“We represent a lot of children and a lot of other people in medical malpractice cases,” Enright says. “It’s not easy listening to their stories and working up a lot of their cases, but having an opportunity to make a difference in someone’s life is what keeps me going. These people come to you at the worst times in their lives, and I’m able to help them change some things that really make an impact.”
A case in point is 2012’s Drakeford v. University of Chicago Hospitals, which began with a heart-wrenching visit from a mother. “She first came to see me in 2010,” recalls Enright, “and she said, ‘I don’t know where my baby is.’ I said, ‘What do you mean?’”
The baby was born at the University of Chicago Hospitals and died after approximately 22 days, at which point the mother was told an autopsy would have to be performed. After waiting months for the autopsy results—and, in turn, the delivery of her baby to the family—the mother discovered that the body had been transferred to the Cook County morgue and buried in an unmarked grave. Furthermore, Enright’s team figured out there were two different death certificates, one that indicated an autopsy should be performed and another that didn’t.
“The person who was in charge of the remains didn’t go through a checklist and didn’t follow any of the procedures that the University of Chicago had in place,” Enright says. “The mother had all kinds of nightmares. And no one in the cemetery could tell her exactly where her baby was. We found out that the baby was buried with approximately 40 other fetuses or [body] parts in a box. It was horrible.”
The case ultimately went to trial, and the mother ended up with a $3 million award. More important, she had some sense of closure. Says Enright, “I wanted to pursue that case and make sure something like it didn’t happen again.”
Deane Brown, a partner at Chicago-based Hughes Socol Piers Resnick & Dym, has known Enright for over a decade and marvels at her ability to frame a case.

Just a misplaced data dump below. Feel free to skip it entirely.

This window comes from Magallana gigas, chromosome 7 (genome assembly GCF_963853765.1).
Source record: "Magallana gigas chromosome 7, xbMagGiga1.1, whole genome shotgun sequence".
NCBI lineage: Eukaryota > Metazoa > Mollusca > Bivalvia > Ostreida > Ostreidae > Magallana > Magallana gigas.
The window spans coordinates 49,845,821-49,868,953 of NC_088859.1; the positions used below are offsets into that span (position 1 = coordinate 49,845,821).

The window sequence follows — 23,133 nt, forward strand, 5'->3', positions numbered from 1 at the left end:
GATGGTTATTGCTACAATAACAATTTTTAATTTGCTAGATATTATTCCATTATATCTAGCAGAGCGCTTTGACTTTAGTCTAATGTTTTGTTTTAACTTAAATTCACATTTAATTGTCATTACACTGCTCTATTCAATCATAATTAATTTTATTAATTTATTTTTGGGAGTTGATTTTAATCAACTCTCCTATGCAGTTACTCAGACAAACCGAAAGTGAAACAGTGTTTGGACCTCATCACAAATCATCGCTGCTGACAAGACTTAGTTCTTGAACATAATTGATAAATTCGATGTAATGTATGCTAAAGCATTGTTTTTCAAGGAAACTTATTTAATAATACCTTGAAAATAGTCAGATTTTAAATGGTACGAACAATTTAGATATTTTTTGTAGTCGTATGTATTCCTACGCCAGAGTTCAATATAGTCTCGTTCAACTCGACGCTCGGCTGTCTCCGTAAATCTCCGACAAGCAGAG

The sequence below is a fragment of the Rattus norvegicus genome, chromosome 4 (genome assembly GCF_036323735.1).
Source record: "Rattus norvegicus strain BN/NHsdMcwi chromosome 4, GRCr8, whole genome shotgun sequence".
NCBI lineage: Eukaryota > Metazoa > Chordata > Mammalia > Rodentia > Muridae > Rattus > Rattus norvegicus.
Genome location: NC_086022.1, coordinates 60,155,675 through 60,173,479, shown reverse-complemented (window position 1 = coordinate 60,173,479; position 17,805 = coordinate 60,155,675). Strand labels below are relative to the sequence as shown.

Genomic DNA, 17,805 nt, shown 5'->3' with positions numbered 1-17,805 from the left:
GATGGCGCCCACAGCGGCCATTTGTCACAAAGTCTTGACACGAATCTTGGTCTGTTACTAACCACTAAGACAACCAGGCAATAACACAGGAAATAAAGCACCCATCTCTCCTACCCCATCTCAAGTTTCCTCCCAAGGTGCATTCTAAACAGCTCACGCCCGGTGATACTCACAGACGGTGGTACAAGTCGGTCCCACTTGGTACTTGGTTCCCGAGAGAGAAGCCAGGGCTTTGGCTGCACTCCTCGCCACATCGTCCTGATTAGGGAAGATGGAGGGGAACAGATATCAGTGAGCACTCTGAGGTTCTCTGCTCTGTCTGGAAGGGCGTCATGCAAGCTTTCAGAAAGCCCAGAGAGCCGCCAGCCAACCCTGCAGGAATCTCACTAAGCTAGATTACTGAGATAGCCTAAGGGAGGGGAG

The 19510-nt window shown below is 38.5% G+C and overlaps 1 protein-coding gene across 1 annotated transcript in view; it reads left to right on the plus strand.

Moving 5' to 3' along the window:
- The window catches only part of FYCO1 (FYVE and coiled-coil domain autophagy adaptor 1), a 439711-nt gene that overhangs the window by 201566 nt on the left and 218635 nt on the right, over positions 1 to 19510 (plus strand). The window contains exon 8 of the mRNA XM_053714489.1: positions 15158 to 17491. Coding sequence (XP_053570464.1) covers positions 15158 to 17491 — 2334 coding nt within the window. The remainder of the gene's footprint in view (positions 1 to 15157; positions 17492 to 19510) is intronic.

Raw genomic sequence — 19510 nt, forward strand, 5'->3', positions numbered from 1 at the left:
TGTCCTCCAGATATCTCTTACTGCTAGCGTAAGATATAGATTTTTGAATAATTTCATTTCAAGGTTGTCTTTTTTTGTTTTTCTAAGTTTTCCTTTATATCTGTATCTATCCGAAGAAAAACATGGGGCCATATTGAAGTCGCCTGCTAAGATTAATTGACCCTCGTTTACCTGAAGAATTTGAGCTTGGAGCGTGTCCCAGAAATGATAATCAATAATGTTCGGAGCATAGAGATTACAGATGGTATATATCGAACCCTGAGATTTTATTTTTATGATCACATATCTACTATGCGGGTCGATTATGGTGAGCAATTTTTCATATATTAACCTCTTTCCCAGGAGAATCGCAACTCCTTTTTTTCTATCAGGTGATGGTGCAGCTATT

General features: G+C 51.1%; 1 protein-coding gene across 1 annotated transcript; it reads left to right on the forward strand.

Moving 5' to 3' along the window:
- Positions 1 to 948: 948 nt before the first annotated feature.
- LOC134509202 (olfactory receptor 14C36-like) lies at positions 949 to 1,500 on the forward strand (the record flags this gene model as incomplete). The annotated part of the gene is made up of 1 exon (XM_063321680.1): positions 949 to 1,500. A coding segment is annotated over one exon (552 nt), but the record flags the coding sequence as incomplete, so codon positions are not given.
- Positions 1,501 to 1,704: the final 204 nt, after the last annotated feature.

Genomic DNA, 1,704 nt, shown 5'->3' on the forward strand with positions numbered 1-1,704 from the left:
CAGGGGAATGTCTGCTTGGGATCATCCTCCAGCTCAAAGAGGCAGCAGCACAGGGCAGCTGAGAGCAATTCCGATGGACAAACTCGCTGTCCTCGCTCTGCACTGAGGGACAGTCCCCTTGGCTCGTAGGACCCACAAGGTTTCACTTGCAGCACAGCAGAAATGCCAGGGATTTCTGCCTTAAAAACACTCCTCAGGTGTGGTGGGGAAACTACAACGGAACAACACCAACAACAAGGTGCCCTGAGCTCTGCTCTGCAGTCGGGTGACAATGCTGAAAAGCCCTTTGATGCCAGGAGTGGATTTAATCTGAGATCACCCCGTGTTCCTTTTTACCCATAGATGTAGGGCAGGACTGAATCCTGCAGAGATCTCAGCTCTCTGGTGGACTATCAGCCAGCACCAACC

“She’s extremely smart and dedicated,” says Brown, who met Enright through the Professional Women’s Club of Chicago. “She deposes a lot of medical experts. She’s a lawyer, not a doctor, but her ability to process that type of evidence is tremendous. She’s such a solid lawyer, both in how hard she works and how devoted she is to her clients.”
Enright is most at home in the courtroom, where she has the opportunity to put her passion and preparation to full use. She says she’s tried approximately 45 cases and has come out on the winning side more than 90 percent of the time.
“I’ve been doing this for over 22 years now, and I think my style in court is honest and direct,” says Enright. “I simply tell it to the judge and jury like it is. About 20 percent of my cases go to trial, but I prepare for every single case as if it will go to trial. I always start with a trial folder, and I keep ideas, questions and exhibits I might want to use so that I have everything ready if I go to court. It’s always better to be overprepared than underprepared. That’s something I’ve learned.”
Elizabeth Budzinski, an associate judge in the Circuit Court of Cook County who hasn’t presided over any of Enright’s cases but has observed her in the courtroom, agrees: “She understands the facts of the law, and she has a great command of the English language in her presentations to the jury. It’s clear that this isn’t just a job for her—it’s a way of life.”